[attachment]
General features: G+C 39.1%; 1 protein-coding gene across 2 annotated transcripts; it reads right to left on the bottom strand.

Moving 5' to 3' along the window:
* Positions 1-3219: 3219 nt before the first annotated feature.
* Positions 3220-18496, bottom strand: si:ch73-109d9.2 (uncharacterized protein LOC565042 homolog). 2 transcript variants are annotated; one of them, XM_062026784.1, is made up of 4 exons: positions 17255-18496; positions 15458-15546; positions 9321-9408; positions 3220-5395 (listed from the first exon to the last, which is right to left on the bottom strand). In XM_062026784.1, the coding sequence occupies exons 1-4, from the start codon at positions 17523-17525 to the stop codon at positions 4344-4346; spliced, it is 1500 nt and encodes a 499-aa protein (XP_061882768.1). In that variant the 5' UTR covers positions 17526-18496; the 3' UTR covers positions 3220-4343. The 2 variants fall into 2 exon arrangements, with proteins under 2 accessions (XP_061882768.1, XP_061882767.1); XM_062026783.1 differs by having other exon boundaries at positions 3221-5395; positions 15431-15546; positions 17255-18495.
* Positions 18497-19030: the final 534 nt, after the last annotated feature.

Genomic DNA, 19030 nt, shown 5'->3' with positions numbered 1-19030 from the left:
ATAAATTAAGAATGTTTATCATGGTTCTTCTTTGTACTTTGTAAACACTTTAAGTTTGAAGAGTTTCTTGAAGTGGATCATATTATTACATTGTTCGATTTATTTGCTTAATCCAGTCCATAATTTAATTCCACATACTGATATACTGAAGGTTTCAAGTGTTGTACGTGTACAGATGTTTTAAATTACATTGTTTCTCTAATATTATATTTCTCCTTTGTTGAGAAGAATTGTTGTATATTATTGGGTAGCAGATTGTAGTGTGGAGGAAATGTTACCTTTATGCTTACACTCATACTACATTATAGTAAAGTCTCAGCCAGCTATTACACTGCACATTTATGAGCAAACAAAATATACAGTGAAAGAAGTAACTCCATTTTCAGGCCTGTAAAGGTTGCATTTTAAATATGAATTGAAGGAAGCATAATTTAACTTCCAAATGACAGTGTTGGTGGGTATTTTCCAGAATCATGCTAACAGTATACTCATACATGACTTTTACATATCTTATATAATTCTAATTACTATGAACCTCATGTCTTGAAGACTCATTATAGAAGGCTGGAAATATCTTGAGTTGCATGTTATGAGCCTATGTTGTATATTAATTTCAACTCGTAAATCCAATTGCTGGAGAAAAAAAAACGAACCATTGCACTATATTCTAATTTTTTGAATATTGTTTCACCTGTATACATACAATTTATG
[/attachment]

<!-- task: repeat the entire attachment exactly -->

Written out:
General features: G+C 39.1%; 1 protein-coding gene across 2 annotated transcripts; it reads right to left on the bottom strand.

Moving 5' to 3' along the window:
* Positions 1-3219: 3219 nt before the first annotated feature.
* Positions 3220-18496, bottom strand: si:ch73-109d9.2 (uncharacterized protein LOC565042 homolog). 2 transcript variants are annotated; one of them, XM_062026784.1, is made up of 4 exons: positions 17255-18496; positions 15458-15546; positions 9321-9408; positions 3220-5395 (listed from the first exon to the last, which is right to left on the bottom strand). In XM_062026784.1, the coding sequence occupies exons 1-4, from the start codon at positions 17523-17525 to the stop codon at positions 4344-4346; spliced, it is 1500 nt and encodes a 499-aa protein (XP_061882768.1). In that variant the 5' UTR covers positions 17526-18496; the 3' UTR covers positions 3220-4343. The 2 variants fall into 2 exon arrangements, with proteins under 2 accessions (XP_061882768.1, XP_061882767.1); XM_062026783.1 differs by having other exon boundaries at positions 3221-5395; positions 15431-15546; positions 17255-18495.
* Positions 18497-19030: the final 534 nt, after the last annotated feature.

Genomic DNA, 19030 nt, shown 5'->3' with positions numbered 1-19030 from the left:
ATAAATTAAGAATGTTTATCATGGTTCTTCTTTGTACTTTGTAAACACTTTAAGTTTGAAGAGTTTCTTGAAGTGGATCATATTATTACATTGTTCGATTTATTTGCTTAATCCAGTCCATAATTTAATTCCACATACTGATATACTGAAGGTTTCAAGTGTTGTACGTGTACAGATGTTTTAAATTACATTGTTTCTCTAATATTATATTTCTCCTTTGTTGAGAAGAATTGTTGTATATTATTGGGTAGCAGATTGTAGTGTGGAGGAAATGTTACCTTTATGCTTACACTCATACTACATTATAGTAAAGTCTCAGCCAGCTATTACACTGCACATTTATGAGCAAACAAAATATACAGTGAAAGAAGTAACTCCATTTTCAGGCCTGTAAAGGTTGCATTTTAAATATGAATTGAAGGAAGCATAATTTAACTTCCAAATGACAGTGTTGGTGGGTATTTTCCAGAATCATGCTAACAGTATACTCATACATGACTTTTACATATCTTATATAATTCTAATTACTATGAACCTCATGTCTTGAAGACTCATTATAGAAGGCTGGAAATATCTTGAGTTGCATGTTATGAGCCTATGTTGTATATTAATTTCAACTCGTAAATCCAATTGCTGGAGAAAAAAAAACGAACCATTGCACTATATTCTAATTTTTTGAATATTGTTTCACCTGTATACATACAATTTATG